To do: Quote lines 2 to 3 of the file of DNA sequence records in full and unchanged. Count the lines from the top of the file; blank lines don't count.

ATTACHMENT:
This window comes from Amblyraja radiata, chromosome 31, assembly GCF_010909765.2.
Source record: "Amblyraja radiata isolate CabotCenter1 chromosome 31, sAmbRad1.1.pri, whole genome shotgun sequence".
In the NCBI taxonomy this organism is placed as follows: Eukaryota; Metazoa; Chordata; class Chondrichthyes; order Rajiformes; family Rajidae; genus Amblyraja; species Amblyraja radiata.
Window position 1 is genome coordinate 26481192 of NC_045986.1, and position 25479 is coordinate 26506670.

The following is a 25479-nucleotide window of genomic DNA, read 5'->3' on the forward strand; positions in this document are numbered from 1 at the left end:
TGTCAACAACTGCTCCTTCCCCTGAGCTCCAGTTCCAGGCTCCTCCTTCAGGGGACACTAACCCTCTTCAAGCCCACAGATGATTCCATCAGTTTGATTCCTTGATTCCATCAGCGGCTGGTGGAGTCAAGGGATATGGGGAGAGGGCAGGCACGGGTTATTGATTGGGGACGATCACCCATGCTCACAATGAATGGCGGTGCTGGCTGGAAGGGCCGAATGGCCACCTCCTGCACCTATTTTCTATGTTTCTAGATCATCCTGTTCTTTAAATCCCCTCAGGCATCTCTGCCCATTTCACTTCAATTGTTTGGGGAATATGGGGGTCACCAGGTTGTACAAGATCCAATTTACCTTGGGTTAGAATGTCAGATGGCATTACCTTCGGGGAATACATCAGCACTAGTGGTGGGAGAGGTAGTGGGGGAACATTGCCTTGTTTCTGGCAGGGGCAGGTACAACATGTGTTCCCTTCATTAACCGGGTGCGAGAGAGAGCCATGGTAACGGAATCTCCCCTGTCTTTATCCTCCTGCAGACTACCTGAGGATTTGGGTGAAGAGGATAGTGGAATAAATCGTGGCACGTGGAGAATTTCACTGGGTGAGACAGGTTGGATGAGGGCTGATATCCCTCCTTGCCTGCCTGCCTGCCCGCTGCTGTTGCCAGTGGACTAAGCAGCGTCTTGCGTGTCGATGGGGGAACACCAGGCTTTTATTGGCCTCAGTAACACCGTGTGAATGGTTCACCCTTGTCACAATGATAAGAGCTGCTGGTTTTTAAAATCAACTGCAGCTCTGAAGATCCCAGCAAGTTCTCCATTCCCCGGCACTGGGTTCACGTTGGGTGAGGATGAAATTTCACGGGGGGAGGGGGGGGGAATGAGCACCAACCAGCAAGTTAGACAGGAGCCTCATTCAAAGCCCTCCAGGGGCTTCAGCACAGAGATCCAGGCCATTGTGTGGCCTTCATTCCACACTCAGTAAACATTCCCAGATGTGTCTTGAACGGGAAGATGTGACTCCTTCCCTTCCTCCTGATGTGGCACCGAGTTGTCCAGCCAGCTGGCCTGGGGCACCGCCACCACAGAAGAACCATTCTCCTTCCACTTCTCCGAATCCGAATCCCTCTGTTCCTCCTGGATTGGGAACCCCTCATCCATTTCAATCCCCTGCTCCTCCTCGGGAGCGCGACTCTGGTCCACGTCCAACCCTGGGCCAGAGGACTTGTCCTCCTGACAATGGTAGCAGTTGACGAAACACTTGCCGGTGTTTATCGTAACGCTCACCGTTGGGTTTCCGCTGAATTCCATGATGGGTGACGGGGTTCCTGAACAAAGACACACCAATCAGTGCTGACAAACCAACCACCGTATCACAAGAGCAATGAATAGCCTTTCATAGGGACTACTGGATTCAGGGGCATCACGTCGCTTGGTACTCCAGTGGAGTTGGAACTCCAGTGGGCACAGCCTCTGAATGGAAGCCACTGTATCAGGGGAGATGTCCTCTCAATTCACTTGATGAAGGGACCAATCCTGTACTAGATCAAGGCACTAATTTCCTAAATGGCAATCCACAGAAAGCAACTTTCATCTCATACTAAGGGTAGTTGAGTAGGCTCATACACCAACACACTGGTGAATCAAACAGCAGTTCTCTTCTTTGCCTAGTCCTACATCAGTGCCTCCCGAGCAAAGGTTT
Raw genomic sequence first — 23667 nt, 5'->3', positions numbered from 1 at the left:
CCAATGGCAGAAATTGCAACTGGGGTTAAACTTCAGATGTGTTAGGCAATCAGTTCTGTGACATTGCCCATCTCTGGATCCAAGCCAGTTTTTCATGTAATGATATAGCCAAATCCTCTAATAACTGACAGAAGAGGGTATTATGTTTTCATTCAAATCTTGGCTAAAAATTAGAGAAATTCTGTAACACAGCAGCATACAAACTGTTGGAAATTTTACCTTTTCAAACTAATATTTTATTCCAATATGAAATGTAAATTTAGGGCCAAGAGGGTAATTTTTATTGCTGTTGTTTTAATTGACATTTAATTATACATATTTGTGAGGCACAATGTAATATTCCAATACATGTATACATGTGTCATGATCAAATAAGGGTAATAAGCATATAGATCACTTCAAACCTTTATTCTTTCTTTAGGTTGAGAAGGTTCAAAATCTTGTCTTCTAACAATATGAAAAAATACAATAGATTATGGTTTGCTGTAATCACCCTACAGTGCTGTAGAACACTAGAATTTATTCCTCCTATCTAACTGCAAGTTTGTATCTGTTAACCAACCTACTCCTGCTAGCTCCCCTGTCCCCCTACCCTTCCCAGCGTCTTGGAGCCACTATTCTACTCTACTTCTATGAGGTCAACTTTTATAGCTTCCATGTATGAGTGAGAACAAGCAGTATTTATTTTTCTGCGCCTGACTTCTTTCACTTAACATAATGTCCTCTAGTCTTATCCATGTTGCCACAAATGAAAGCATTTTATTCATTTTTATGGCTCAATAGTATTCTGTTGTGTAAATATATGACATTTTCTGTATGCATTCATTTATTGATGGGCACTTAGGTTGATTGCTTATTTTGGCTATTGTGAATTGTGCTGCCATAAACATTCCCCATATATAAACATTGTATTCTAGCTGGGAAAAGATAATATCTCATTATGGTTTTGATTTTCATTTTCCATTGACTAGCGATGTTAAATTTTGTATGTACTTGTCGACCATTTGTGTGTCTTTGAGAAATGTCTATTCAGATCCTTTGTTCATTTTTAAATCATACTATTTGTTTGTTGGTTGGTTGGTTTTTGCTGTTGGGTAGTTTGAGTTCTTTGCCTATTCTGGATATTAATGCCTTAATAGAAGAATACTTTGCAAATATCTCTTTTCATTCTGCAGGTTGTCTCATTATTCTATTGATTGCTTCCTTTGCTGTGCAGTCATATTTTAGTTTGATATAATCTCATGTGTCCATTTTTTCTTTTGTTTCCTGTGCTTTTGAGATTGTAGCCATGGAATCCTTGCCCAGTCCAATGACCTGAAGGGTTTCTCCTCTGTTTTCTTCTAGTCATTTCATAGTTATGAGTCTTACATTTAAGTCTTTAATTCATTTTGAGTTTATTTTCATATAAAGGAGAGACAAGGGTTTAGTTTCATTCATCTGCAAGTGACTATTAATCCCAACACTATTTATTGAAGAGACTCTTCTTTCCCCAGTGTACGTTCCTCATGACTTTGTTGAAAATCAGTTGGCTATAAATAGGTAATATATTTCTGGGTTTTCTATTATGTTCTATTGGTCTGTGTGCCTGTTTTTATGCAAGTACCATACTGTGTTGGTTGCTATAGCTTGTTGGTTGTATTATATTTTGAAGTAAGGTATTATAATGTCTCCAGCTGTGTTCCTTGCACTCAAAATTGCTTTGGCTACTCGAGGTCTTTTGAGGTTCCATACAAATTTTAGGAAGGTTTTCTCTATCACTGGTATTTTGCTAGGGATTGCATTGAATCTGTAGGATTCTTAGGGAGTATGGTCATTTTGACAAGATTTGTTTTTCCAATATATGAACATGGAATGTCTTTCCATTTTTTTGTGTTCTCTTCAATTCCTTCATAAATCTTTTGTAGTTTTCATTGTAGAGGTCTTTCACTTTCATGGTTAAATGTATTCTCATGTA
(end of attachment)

Source record: "Amblyraja radiata isolate CabotCenter1 chromosome 31, sAmbRad1.1.pri, whole genome shotgun sequence".
In the NCBI taxonomy this organism is placed as follows: Eukaryota; Metazoa; Chordata; class Chondrichthyes; order Rajiformes; family Rajidae; genus Amblyraja; species Amblyraja radiata.